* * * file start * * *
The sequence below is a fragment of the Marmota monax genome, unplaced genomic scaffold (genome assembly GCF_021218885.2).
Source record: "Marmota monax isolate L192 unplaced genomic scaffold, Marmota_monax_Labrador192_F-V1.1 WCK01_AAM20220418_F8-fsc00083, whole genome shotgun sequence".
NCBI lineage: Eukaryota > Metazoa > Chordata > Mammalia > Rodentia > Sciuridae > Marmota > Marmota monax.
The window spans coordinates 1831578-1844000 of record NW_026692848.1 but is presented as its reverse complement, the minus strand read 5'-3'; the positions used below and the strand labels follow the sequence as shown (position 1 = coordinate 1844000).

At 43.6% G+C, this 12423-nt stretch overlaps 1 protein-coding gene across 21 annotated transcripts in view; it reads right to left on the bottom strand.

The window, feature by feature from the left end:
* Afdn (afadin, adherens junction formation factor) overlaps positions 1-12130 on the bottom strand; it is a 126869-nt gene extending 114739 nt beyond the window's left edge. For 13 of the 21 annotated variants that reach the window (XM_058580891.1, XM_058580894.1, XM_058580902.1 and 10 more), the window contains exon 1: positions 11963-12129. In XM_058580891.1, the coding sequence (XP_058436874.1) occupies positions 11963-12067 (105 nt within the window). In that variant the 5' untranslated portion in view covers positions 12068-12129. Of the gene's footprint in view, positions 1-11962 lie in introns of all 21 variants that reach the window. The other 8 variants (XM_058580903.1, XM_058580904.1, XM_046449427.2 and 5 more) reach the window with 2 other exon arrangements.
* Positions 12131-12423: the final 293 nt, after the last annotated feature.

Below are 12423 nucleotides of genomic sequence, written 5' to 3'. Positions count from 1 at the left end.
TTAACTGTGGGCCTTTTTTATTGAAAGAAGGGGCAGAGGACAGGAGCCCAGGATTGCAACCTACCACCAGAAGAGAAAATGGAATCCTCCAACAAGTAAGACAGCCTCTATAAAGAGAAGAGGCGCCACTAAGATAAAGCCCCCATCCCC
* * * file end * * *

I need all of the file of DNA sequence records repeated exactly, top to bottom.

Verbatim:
The sequence below is a fragment of the Marmota monax genome, unplaced genomic scaffold (genome assembly GCF_021218885.2).
Source record: "Marmota monax isolate L192 unplaced genomic scaffold, Marmota_monax_Labrador192_F-V1.1 WCK01_AAM20220418_F8-fsc00083, whole genome shotgun sequence".
NCBI lineage: Eukaryota > Metazoa > Chordata > Mammalia > Rodentia > Sciuridae > Marmota > Marmota monax.
The window spans coordinates 1831578-1844000 of record NW_026692848.1 but is presented as its reverse complement, the minus strand read 5'-3'; the positions used below and the strand labels follow the sequence as shown (position 1 = coordinate 1844000).

At 43.6% G+C, this 12423-nt stretch overlaps 1 protein-coding gene across 21 annotated transcripts in view; it reads right to left on the bottom strand.

The window, feature by feature from the left end:
* Afdn (afadin, adherens junction formation factor) overlaps positions 1-12130 on the bottom strand; it is a 126869-nt gene extending 114739 nt beyond the window's left edge. For 13 of the 21 annotated variants that reach the window (XM_058580891.1, XM_058580894.1, XM_058580902.1 and 10 more), the window contains exon 1: positions 11963-12129. In XM_058580891.1, the coding sequence (XP_058436874.1) occupies positions 11963-12067 (105 nt within the window). In that variant the 5' untranslated portion in view covers positions 12068-12129. Of the gene's footprint in view, positions 1-11962 lie in introns of all 21 variants that reach the window. The other 8 variants (XM_058580903.1, XM_058580904.1, XM_046449427.2 and 5 more) reach the window with 2 other exon arrangements.
* Positions 12131-12423: the final 293 nt, after the last annotated feature.

Below are 12423 nucleotides of genomic sequence, written 5' to 3'. Positions count from 1 at the left end.
TTAACTGTGGGCCTTTTTTATTGAAAGAAGGGGCAGAGGACAGGAGCCCAGGATTGCAACCTACCACCAGAAGAGAAAATGGAATCCTCCAACAAGTAAGACAGCCTCTATAAAGAGAAGAGGCGCCACTAAGATAAAGCCCCCATCCCC